The ancient city of Hanguranketha
Hanguranketha had been a thriving paddy field in the ancient time and it was named “Sangaruwan ketha”, later the name changed to the present name Hanguranketha. The city was very useful for the kings of Sri Lanka, especially during the Kandyan period. It was used as the camp city during the troubled period for the kings and the country, due to the south Indian invasions. Many kings had abandoned the royal capital of Kandy in the past and used Hanguranketha as the temporary capital of Sri Lanka (about Sri Lanka). The city came to being mainly due to temporary occupation of kings in the past. The city was also known as “Diyatilaka” in the past.
Destruction of Hanguranketha
The King Rajasinghe 2 had erected a palace, audience hall, several other buildings and a lake known as Udamaluwa in the city and made it the royal city of the country. The downfall of the beautiful city was started with the arrival of the Portuguese in 1505 AD. They have vandalized the city and part of the city were destroyed. Thereafter, during the colonial period of Dutch and British, the rest of the city was vanished due to the military offences of the foreign rulers. The King Sitawaka Rajasinghe had also contributed to the destruction of Hanguranketha. He had partly destroyed the city in his effort to arrest Konappu Bandara. Today, what is left of this historical city is the Devala.
The King Senarath had built the first palace in the city of Hanguranketha. According to the information available from the writings of Robert Knox, the city had been surrounded by a whitewashed protective wall. The giant wall was built encircling the two storied giant palaces. The entrance of the palace was constructed with beautifully carved doors and door panels. The palace was reconstructed several times due to the damages caused by invaders. Another eyewitness of the palace was John Davy, a civil servant of the British government in 1815. The palace was completely destroyed in the rebellion in 1818, in the manner that it could never be recovered. A moon-stone that recovered from the site was moved to the national museum of Colombo.
The audience hall of Hanguranketha is very similar to the audience hall of Kandy. Both constructions are open houses with the beautifully carved pillar. But the functionally the audience hall of Kandy has largely differed from the audience hall of Hanguranketha. Unlike the Kandy audience hall, Hanguranketha audience hall was not used for hearing the court cases or discussion of the king and the ministers. The audience hall of Hanguranketha was used for resting and recreation activities by the King Rajasinghe 2. According to the Robert Knox, there had been a ditch around the palace with beautiful fish. The King had enjoyed feeding and watching the beautiful fish. The beautiful audience hall is not to be seen today. It was located near the Hanguranketha rest house. Today a paddy field known as “Wadanapaya” is located at the site of ancient audience hall.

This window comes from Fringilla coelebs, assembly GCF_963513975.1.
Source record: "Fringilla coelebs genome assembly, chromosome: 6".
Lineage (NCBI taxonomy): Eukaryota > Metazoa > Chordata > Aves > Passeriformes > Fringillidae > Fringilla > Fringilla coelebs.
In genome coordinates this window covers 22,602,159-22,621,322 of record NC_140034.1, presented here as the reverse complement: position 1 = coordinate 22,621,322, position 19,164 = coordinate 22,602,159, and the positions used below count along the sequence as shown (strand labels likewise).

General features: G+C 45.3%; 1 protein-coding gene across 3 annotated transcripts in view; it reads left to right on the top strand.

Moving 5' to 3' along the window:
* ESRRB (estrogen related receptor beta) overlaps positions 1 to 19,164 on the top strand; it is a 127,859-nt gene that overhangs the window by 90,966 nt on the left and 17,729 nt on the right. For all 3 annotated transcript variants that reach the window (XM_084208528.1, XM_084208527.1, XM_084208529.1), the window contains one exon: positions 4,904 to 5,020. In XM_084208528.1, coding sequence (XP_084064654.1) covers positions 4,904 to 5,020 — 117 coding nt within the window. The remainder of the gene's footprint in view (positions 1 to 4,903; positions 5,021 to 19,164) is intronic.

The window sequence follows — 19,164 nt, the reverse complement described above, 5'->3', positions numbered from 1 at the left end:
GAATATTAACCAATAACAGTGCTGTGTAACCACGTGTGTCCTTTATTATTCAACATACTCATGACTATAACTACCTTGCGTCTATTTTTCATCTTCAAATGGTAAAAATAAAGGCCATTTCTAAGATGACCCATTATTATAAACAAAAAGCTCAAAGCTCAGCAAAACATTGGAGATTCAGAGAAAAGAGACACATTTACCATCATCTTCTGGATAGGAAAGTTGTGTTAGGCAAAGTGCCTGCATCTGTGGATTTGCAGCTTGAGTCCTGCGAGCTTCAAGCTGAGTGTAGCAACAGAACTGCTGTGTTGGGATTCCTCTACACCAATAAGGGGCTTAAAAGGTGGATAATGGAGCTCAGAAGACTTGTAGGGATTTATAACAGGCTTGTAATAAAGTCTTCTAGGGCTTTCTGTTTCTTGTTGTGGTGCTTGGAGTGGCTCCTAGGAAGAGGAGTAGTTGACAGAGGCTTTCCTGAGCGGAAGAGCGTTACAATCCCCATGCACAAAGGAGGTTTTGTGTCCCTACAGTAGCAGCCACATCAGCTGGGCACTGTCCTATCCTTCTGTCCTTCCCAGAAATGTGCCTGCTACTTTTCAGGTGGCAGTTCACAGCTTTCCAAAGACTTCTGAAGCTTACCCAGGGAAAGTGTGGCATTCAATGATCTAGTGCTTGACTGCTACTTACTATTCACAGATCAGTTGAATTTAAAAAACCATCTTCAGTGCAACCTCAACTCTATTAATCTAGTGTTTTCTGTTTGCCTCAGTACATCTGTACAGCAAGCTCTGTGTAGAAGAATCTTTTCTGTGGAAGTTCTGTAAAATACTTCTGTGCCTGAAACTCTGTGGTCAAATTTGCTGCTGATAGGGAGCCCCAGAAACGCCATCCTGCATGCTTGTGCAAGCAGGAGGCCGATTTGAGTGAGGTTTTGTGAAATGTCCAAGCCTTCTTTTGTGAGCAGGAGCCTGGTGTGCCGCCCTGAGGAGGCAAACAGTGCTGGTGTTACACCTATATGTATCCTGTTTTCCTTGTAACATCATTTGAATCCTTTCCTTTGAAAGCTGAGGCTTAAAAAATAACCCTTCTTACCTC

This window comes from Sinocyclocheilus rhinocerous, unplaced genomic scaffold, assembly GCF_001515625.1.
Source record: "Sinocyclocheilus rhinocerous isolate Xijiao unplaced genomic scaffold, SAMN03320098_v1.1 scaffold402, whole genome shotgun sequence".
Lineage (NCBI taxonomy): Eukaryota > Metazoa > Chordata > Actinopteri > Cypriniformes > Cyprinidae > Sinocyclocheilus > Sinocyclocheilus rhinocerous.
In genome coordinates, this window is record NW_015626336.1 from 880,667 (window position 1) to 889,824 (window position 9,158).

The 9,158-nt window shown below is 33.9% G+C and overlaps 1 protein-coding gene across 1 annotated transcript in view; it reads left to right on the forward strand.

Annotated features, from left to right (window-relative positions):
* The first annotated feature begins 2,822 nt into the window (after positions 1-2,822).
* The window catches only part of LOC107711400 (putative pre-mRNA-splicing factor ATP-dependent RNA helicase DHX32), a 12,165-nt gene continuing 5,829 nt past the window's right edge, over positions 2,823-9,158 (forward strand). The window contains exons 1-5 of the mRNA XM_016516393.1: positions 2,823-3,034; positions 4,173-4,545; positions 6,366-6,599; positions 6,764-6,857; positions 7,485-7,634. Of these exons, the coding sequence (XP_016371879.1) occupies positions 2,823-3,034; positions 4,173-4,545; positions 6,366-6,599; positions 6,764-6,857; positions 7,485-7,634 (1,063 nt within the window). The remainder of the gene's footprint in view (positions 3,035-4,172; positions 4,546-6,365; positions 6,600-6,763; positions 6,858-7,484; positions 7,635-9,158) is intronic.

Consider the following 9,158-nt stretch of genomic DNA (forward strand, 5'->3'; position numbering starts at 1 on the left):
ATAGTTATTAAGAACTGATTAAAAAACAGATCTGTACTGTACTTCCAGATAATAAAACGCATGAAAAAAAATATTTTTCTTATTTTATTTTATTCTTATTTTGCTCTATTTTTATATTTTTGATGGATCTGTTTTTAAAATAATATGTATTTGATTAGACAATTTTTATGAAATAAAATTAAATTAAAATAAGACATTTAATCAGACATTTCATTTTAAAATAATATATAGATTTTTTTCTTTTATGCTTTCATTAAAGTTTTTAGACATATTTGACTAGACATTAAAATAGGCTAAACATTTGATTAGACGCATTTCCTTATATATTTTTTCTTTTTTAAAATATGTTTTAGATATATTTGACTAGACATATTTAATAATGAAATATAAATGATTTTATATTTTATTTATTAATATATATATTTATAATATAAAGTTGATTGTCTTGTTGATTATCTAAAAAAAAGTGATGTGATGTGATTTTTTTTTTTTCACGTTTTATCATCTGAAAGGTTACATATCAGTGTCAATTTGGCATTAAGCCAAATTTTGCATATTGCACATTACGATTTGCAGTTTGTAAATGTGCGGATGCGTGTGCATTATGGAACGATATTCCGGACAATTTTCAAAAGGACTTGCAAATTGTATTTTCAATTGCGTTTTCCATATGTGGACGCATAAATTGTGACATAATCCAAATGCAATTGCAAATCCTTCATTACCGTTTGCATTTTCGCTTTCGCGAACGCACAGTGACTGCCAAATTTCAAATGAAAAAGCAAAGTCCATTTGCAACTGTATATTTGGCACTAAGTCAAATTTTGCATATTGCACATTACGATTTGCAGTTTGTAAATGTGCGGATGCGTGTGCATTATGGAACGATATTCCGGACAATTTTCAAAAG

Places to go in Hanguranketha
Gala Uda fortress
Diyatala Kanda is located near the city of Hanguranketha is a well-known mountain with historical value. The summit of the mountain commands a panoramic view over the surrounding region. Even though it is a tedious task to climb the mountain, the effort is well worth, due to the historical importance and natural beauty of the surrounding. At the summit of the mountain is a flat granite stone, where a fortress was erected by the religious group during the reign of King Rajasinghe. But King Wimaladharmasuriya destroyed the fort after ascending the throne. The king Senarath had built a fortress again at the summit of the mountain due to the Portuguese invasions. The king had abandoned the city for a short period of time and lodged himself on the mountain. The king Rajasinghe 2 in 1664 also lived in this fortress with his son, during the rebellion under the leadership of Amanwela Rala. Today, what is left from the fortress is the remnants of the protective wall, once existed around the fortress, none of the rest of the fortress can be seen. The wall had been more than 500 meters in length.
Potgul Maliga Maha Vihara
This Buddhist temple is one of the most visited religious sites in Hanguranketha. Some of the materials used for the construction are recovered from the Hanguranketha Palace, which was destroyed by the British. There are 28 beautifully carved granite stone pillars around the temple and a rare type of moonstone. The temple largely differs from the rest of the temples in the country, mainly due to the materials used to construct the roof. The roof is made of copper plates. Temple houses a large number of Ola manuscripts that were written in centuries ago. Library and a small dagoba are also located in the temple.